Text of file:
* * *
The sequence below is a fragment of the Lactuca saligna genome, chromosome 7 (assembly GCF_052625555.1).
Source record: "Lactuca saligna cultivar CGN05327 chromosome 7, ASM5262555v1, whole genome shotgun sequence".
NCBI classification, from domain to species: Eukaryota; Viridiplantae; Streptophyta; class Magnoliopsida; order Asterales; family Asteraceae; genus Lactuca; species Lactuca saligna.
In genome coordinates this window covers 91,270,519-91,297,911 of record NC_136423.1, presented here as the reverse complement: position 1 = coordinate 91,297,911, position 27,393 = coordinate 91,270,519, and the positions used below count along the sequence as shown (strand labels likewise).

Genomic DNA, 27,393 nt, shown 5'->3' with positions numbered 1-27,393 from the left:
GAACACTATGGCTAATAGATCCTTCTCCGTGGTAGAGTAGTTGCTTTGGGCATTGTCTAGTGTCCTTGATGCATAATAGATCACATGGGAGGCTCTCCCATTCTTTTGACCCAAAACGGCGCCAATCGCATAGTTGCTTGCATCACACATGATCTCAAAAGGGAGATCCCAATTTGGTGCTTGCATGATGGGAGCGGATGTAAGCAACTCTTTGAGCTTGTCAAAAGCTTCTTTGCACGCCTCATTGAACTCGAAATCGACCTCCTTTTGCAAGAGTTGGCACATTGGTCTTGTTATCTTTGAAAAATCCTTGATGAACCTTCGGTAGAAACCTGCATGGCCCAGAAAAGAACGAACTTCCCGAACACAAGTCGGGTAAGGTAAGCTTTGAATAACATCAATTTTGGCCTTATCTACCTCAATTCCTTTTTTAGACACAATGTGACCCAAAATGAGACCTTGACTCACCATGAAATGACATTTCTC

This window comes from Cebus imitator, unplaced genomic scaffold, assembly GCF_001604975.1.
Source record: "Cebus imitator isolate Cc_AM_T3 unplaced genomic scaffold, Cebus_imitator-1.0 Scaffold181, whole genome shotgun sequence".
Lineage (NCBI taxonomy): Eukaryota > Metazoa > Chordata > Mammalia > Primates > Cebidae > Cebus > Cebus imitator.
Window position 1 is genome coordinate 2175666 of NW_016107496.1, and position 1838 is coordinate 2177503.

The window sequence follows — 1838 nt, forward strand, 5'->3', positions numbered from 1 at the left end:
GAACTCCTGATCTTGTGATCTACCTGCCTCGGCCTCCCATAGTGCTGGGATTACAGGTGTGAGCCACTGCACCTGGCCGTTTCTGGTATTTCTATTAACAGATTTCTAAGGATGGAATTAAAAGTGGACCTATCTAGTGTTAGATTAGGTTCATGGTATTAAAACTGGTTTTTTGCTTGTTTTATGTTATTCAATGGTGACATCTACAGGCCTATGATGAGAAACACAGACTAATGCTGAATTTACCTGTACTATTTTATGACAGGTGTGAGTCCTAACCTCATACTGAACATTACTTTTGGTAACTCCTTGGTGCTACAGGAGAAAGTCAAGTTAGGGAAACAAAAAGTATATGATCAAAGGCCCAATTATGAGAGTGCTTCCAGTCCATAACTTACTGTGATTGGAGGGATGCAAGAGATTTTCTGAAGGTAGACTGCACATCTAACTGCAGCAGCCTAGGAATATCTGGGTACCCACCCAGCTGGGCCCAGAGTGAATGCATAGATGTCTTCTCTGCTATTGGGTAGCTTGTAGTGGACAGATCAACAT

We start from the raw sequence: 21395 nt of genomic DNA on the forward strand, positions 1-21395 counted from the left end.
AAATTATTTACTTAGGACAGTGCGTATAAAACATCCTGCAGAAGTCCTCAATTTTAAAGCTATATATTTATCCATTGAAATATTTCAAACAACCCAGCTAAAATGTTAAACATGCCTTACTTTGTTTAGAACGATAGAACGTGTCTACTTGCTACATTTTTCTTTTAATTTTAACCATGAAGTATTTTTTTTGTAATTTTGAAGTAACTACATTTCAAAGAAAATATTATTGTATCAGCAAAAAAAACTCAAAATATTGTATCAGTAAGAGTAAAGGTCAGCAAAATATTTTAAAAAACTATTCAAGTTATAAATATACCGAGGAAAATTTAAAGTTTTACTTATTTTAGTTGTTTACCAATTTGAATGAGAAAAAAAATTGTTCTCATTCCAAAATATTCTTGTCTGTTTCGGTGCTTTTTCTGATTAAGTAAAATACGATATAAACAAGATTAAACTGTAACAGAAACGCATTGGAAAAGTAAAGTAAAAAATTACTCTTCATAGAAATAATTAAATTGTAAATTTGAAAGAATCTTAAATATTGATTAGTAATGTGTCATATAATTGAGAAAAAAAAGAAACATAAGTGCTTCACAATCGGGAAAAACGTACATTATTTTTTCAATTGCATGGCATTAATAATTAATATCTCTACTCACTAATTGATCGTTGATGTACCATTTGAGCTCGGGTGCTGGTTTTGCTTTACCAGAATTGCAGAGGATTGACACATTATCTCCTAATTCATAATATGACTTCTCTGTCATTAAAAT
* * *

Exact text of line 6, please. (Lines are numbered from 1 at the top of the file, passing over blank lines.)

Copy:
GAACACTATGGCTAATAGATCCTTCTCCGTGGTAGAGTAGTTGCTTTGGGCATTGTCTAGTGTCCTTGATGCATAATAGATCACATGGGAGGCTCTCCCATTCTTTTGACCCAAAACGGCGCCAATCGCATAGTTGCTTGCATCACACATGATCTCAAAAGGGAGATCCCAATTTGGTGCTTGCATGATGGGAGCGGATGTAAGCAACTCTTTGAGCTTGTCAAAAGCTTCTTTGCACGCCTCATTGAACTCGAAATCGACCTCCTTTTGCAAGAGTTGGCACATTGGTCTTGTTATCTTTGAAAAATCCTTGATGAACCTTCGGTAGAAACCTGCATGGCCCAGAAAAGAACGAACTTCCCGAACACAAGTCGGGTAAGGTAAGCTTTGAATAACATCAATTTTGGCCTTATCTACCTCAATTCCTTTTTTAGACACAATGTGACCCAAAATGAGACCTTGACTCACCATGAAATGACATTTCTC